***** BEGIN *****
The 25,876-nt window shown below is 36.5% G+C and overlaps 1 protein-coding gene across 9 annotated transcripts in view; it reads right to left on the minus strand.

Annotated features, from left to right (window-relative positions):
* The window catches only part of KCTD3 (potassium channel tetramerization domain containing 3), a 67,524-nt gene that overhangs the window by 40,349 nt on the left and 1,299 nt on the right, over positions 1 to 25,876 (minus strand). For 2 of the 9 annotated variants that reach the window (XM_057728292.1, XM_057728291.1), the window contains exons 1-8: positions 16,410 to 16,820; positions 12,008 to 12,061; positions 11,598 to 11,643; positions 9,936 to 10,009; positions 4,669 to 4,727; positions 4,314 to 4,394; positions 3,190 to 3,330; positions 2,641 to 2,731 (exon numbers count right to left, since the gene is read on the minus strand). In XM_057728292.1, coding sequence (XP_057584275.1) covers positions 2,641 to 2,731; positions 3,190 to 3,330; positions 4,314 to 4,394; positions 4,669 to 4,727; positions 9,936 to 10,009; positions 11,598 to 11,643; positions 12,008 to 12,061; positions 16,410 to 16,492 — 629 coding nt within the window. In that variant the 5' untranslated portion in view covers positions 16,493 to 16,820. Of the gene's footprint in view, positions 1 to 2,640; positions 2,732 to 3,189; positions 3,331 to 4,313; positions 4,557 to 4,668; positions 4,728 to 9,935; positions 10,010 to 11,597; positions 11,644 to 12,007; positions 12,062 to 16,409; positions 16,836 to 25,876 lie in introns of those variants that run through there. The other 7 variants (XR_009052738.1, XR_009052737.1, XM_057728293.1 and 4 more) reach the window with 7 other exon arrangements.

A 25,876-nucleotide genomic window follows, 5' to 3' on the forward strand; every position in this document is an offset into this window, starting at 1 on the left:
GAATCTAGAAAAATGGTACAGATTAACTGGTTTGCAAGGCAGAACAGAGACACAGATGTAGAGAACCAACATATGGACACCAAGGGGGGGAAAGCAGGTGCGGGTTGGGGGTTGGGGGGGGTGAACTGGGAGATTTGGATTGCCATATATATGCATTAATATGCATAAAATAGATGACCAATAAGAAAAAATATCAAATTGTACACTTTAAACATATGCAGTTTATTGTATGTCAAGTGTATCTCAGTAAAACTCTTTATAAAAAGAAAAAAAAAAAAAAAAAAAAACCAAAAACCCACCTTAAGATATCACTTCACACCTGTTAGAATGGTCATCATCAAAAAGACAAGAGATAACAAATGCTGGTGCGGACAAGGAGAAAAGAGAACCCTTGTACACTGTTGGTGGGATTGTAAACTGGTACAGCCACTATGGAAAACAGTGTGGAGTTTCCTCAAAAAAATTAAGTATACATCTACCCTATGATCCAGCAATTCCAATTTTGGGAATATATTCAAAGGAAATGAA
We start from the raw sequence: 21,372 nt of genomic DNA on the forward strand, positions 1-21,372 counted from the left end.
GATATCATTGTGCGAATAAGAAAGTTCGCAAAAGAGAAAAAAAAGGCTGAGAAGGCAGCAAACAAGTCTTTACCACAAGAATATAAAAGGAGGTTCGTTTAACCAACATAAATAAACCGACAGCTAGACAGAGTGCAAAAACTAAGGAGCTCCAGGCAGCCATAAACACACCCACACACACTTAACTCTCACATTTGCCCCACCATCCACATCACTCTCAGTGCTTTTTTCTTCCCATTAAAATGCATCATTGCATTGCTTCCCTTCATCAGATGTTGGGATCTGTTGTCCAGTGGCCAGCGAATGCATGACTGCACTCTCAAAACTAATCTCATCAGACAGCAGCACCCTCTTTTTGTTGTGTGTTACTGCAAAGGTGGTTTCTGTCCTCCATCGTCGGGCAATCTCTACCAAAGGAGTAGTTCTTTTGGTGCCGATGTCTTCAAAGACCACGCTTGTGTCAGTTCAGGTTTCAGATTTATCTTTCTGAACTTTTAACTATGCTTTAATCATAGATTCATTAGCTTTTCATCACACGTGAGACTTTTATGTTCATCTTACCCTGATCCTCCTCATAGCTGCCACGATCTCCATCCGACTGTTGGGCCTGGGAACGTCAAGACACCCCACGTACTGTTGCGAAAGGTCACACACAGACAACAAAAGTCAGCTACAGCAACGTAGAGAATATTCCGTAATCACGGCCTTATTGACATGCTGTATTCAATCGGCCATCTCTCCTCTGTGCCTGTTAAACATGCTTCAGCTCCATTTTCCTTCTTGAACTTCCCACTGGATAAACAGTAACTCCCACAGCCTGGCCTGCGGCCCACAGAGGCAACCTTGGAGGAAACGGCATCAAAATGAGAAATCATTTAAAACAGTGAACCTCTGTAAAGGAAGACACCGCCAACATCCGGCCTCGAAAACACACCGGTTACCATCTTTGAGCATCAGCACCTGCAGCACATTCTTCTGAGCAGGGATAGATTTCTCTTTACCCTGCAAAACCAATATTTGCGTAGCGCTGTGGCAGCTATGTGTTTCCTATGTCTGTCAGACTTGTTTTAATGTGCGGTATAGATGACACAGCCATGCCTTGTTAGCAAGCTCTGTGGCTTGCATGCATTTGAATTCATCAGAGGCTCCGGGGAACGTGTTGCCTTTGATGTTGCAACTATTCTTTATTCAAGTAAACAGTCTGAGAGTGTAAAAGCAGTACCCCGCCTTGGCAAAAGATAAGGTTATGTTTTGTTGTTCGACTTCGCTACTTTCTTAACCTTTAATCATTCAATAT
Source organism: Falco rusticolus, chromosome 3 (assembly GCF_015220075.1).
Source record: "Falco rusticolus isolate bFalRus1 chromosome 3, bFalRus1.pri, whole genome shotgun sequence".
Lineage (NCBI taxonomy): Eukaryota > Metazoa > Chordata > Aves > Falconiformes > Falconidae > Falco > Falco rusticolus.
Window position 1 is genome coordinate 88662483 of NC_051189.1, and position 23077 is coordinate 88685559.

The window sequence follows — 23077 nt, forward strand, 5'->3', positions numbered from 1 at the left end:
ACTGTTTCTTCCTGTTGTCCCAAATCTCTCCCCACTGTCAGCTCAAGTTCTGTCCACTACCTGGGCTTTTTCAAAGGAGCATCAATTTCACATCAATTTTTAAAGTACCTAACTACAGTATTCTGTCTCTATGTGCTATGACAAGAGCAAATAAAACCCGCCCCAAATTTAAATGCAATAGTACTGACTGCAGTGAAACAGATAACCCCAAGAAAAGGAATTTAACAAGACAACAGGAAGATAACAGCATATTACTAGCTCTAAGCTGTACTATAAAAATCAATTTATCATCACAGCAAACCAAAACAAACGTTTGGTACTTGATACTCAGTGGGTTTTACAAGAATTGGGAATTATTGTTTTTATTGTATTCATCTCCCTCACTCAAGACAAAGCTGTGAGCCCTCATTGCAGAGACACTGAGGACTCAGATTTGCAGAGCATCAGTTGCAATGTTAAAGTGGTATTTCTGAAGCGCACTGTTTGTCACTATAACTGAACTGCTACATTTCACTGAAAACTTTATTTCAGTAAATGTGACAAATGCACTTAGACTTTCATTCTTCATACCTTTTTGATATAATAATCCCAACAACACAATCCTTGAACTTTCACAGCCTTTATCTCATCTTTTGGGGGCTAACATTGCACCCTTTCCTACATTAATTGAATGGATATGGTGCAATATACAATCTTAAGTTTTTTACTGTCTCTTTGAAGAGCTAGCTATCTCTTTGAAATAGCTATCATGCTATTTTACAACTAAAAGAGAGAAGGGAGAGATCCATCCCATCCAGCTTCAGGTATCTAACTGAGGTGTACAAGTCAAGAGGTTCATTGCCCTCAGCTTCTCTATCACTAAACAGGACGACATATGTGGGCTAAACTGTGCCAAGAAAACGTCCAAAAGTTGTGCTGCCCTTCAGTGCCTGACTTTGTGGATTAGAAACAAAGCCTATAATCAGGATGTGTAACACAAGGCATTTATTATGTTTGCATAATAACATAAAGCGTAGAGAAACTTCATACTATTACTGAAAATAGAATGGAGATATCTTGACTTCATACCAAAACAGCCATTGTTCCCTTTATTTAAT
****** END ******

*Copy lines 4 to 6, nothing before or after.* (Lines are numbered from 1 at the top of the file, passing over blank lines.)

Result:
A 25,876-nucleotide genomic window follows, 5' to 3' on the forward strand; every position in this document is an offset into this window, starting at 1 on the left:
GAATCTAGAAAAATGGTACAGATTAACTGGTTTGCAAGGCAGAACAGAGACACAGATGTAGAGAACCAACATATGGACACCAAGGGGGGGAAAGCAGGTGCGGGTTGGGGGTTGGGGGGGGTGAACTGGGAGATTTGGATTGCCATATATATGCATTAATATGCATAAAATAGATGACCAATAAGAAAAAATATCAAATTGTACACTTTAAACATATGCAGTTTATTGTATGTCAAGTGTATCTCAGTAAAACTCTTTATAAAAAGAAAAAAAAAAAAAAAAAAAAACCAAAAACCCACCTTAAGATATCACTTCACACCTGTTAGAATGGTCATCATCAAAAAGACAAGAGATAACAAATGCTGGTGCGGACAAGGAGAAAAGAGAACCCTTGTACACTGTTGGTGGGATTGTAAACTGGTACAGCCACTATGGAAAACAGTGTGGAGTTTCCTCAAAAAAATTAAGTATACATCTACCCTATGATCCAGCAATTCCAATTTTGGGAATATATTCAAAGGAAATGAA
We start from the raw sequence: 21,372 nt of genomic DNA on the forward strand, positions 1-21,372 counted from the left end.